On November 4, 2013, the City Defendants filed their Motion to Dismiss. (ECF No. 26). The City Defendants contend that the following claims of the First Amended Complaint should be dismissed for failure to state a claim upon which relief can be granted pursuant to Federal Rule of Civil Procedure 12(b)(6): (1) the ninth cause of action for conspiracy; (2) the tenth cause of action for stalking; (3) the eleventh cause of action for defamation; (4) all of Plaintiff's state law claims relating to the October 14, 2011, November 2, 2011 and December 10, 2011 incidents; (5) the first cause of action for violation of civil rights under 42 U.S.C. § 1983 against the City and the SDPD; (6) all causes of action against Jerry Sanders, William Lansdowne and Jan Goldsmith; and (7) the fourth, fifth, tenth and eleventh causes of action against SDPD Officers Thompson, Lawrence and Stum. The City Defendants move to strike portions of the First Amended Complaint pursuant to Federal Rule of Civil Procedure Rule 12(f). The City Defendants move for a more definite statement with respect to all remaining causes of action pursuant to Federal Rule of Civil Procedure Rule 12(e).

On November 4, 2014, the Sheriff's Department filed its Motion to Dismiss pursuant to Federal Rule of Civil Procedure 12(b)(6). (ECF No. 27).

On December 2, 2013, Plaintiff filed oppositions to the Motions to Dismiss. (ECF Nos. 29, 30). Plaintiff contends that the Motions to Dismiss should be denied and requests an award of sanctions.

On December 5, 2013 and December 9, 2013, Defendants filed replies in support of their Motions to Dismiss. (ECF Nos. 31, 32).

II. Discussion

A. Standard of Review

Federal Rule of Civil Procedure 12(b)(6) permits dismissal for "failure to state a claim upon which relief can be granted." Fed.R.Civ.P. 12(b)(6). Federal Rule of Civil Procedure 8(a) provides that "[a] pleading that states a claim for relief must contain... a short and plain statement of the claim showing that the pleader is entitled to relief." Fed.R.Civ.P. 8(a)(2). Dismissal under Rule 12(b)(6) is appropriate where the complaint lacks a cognizable legal theory or sufficient facts to support a cognizable legal theory. See Balistreri v. Pacifica Police Dep't, 901 F.2d 696, 699 (9th Cir. 1990).

"[A] plaintiff's obligation to provide the grounds' of his entitle[ment] to relief' requires more than labels and conclusions, and a formulaic recitation of the elements of a cause of action will not do." Bell Atl. Corp. v. Twombly, 550 U.S. 544, 555 (2007) (quoting Fed.R.Civ.P. 8(a)). "To survive a motion to dismiss, a complaint must contain sufficient factual matter, accepted as true, to state a claim to relief that is plausible on its face.'" Ashcroft v. Iqbal, 556 U.S. 662, 678 (2009) (quoting Twombly, 550 U.S. at 570). "A claim has facial plausibility when the plaintiff pleads factual content that allows the court to draw the reasonable inference that the defendant is liable for the misconduct alleged." Id. (citation omitted). "[T]he tenet that a court must accept as true all of the allegations contained in a complaint is inapplicable to legal conclusions. Threadbare recitals of the elements of a cause of action, supported by mere conclusory statements, do not suffice." Id. (citation omitted). "When there are well-pleaded factual allegations, a court should assume their veracity and then determine whether they plausibly give rise to an entitlement to relief." Id. at 679. "In sum, for a complaint to survive a motion to dismiss, the non-conclusory factual content, and reasonable inferences from that content, must be plausibly suggestive of a claim entitling the plaintiff to relief." Moss v. U.S. Secret Service, 572 F.3d 962, 969 (9th Cir. 2009) (quotations omitted).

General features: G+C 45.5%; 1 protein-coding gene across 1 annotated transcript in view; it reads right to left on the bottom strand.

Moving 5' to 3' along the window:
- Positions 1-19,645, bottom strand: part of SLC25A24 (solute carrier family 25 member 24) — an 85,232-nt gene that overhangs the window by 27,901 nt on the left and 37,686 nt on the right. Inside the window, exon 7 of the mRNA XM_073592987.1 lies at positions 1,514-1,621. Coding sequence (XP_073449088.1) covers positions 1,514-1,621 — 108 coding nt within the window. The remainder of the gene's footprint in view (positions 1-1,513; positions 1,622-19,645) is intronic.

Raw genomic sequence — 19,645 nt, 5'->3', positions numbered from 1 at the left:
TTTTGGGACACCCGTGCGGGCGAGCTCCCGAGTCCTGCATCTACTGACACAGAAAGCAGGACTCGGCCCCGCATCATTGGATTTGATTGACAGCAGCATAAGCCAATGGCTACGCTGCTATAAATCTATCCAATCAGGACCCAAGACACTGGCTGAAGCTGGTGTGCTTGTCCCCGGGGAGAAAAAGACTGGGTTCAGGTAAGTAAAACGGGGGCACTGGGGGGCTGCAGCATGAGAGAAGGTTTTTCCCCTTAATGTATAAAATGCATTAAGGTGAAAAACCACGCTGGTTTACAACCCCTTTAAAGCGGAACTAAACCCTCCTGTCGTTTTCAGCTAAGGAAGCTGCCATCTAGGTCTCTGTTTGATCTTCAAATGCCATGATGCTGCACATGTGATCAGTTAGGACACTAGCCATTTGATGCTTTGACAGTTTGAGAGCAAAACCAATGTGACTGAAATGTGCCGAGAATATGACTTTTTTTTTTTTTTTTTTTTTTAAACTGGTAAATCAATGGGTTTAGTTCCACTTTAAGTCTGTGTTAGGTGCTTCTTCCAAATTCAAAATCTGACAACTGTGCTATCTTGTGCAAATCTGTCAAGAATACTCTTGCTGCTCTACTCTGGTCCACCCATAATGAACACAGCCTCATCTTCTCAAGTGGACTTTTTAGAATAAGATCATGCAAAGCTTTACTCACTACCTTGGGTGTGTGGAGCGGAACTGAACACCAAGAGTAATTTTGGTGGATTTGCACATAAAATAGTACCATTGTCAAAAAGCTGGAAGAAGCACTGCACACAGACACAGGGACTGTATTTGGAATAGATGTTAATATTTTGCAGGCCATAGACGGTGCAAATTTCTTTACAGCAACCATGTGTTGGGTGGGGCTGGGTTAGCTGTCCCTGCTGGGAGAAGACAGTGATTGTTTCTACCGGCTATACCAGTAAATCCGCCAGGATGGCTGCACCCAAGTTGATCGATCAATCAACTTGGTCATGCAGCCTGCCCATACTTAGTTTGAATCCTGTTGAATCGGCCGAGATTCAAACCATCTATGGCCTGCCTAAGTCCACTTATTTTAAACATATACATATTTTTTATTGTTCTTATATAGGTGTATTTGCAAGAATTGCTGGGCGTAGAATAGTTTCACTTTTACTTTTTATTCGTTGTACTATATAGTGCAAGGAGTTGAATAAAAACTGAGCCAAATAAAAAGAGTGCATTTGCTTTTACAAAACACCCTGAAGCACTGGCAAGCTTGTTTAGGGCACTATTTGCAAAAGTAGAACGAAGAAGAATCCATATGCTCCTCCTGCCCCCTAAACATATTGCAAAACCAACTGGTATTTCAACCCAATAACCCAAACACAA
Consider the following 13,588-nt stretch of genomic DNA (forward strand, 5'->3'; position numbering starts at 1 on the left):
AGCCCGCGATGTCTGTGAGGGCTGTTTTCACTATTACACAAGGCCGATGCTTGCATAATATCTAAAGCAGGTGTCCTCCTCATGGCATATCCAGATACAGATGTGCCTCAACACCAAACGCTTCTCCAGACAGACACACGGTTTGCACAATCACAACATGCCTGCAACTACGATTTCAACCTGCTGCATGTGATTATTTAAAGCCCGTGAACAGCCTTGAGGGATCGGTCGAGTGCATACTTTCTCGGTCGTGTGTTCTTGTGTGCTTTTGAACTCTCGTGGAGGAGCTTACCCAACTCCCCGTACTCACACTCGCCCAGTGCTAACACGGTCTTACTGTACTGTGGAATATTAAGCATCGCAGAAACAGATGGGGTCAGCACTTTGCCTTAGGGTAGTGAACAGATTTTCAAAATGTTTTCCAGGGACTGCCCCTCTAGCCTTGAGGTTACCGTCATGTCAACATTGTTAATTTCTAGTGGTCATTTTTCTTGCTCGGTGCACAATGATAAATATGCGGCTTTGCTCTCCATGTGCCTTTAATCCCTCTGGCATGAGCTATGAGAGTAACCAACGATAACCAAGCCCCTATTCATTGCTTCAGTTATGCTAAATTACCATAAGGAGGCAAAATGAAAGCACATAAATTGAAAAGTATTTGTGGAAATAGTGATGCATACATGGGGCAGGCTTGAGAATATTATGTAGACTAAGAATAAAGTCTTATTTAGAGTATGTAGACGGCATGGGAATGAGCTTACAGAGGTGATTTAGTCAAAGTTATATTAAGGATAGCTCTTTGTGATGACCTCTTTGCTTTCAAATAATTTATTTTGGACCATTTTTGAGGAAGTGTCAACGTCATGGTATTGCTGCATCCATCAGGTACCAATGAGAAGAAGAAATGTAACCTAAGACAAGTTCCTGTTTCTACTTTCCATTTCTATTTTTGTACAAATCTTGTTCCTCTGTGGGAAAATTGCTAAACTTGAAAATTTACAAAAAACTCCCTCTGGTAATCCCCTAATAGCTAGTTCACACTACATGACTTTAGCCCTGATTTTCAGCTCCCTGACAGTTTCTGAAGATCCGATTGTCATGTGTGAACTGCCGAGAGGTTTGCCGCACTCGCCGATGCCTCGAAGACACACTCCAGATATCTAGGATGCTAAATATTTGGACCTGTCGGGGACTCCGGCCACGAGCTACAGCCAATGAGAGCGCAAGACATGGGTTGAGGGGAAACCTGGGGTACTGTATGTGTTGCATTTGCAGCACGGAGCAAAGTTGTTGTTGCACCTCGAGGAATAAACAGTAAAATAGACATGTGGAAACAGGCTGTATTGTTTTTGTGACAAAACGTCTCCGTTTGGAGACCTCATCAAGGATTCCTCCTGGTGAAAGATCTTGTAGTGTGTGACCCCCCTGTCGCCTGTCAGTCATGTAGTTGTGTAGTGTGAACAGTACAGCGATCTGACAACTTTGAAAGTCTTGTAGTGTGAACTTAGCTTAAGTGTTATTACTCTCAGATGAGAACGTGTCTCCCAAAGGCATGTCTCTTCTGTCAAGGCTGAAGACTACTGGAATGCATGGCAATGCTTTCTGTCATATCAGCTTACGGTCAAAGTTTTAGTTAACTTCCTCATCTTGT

Pro se complaints are held to a less stringent standard than formal pleadings by lawyers. See Haines v. Kerner, 404 U.S. 519, 520 (1972). A pro se plaintiff's complaint must be construed liberally to determine whether a claim has been stated. See Zichko v. Idaho, 247 F.3d 1015, 1020 (9th Cir. 2001). However, a pro se litigant's pleadings still must meet some minimum threshold in providing the defendant with notice of what it is that it allegedly did wrong. See Brazil v. U.S. Dep't of Navy, 66 F.3d 193, 199 (9th Cir. 1995); see also Ghazali v. Moran, 46 F.3d 52, 54 (9th Cir. 1995) ("Although we construe pleadings liberally in their favor, pro se litigants are bound by the rules of procedure.").

B. City Defendants' Motion to Dismiss

1. Section 1985 Conspiracy[1]

The City Defendants contend that the ninth cause of action fails to plead the required elements of a claim for conspiracy pursuant to 42 U.S.C. § 1985(3).[2] (ECF No. 26-1 at 10-11). Plaintiff contends that the ninth cause of action, and other allegations in the First Amended Complaint which are incorporated by reference in the ninth cause of action, adequately plead a violation of § 1985(3). (ECF No. 30 at 19-22).